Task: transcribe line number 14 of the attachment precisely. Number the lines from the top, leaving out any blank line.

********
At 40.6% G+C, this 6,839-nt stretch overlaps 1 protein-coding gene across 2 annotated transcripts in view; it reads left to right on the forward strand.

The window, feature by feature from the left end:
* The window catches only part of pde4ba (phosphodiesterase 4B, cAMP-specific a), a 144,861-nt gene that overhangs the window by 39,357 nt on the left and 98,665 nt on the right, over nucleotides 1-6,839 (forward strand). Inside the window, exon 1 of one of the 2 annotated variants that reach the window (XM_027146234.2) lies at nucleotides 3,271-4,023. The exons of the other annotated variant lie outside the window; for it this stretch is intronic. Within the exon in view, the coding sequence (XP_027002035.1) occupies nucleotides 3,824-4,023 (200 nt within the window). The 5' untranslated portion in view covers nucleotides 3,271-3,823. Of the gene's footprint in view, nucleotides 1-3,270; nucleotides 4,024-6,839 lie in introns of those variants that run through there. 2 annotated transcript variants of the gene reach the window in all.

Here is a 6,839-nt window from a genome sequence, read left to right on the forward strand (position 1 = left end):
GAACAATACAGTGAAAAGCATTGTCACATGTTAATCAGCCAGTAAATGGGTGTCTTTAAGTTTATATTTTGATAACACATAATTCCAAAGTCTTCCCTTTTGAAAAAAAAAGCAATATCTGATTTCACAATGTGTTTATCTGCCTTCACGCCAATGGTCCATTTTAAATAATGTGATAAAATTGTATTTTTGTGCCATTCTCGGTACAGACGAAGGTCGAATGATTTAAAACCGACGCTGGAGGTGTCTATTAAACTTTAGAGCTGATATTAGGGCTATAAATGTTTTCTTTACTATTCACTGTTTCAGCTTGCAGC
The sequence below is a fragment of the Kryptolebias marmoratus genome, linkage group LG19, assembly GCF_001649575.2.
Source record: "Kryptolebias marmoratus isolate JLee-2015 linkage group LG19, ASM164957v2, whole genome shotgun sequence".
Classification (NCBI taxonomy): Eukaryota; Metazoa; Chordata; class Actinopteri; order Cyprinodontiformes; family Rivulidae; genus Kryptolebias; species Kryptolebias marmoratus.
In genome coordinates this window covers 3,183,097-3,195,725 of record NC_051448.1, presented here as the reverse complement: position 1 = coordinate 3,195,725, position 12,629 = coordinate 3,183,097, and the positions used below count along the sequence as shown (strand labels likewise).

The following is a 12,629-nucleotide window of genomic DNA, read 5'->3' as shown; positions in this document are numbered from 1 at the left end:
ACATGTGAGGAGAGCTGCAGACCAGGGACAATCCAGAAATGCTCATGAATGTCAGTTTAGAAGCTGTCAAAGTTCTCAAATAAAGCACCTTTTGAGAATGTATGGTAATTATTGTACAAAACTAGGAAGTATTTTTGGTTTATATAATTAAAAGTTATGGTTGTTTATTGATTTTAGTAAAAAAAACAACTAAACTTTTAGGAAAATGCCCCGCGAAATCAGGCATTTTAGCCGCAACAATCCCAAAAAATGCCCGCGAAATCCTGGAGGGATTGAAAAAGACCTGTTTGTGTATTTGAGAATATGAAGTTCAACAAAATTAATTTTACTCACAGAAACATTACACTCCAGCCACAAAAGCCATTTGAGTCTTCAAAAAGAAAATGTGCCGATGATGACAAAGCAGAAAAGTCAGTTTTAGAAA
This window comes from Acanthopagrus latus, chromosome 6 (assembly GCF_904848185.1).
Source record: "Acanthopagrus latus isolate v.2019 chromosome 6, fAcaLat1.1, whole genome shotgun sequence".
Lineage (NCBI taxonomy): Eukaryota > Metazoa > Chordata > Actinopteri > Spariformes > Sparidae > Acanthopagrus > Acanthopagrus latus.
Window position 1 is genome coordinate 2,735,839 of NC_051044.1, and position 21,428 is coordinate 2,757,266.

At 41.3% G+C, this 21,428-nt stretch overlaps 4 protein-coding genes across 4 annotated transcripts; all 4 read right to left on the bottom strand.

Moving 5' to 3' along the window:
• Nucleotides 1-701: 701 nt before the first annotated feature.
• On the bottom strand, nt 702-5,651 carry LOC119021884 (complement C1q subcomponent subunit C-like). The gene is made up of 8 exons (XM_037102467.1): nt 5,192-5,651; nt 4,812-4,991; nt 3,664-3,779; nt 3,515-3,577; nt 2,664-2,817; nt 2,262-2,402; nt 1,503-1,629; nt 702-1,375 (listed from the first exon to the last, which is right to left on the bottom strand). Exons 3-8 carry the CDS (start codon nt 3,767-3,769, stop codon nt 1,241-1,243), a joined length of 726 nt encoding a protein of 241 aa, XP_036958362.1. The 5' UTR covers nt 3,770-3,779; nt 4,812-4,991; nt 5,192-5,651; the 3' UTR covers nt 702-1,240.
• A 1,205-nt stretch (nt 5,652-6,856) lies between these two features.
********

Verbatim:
Lineage (NCBI taxonomy): Eukaryota > Metazoa > Chordata > Actinopteri > Spariformes > Sparidae > Acanthopagrus > Acanthopagrus latus.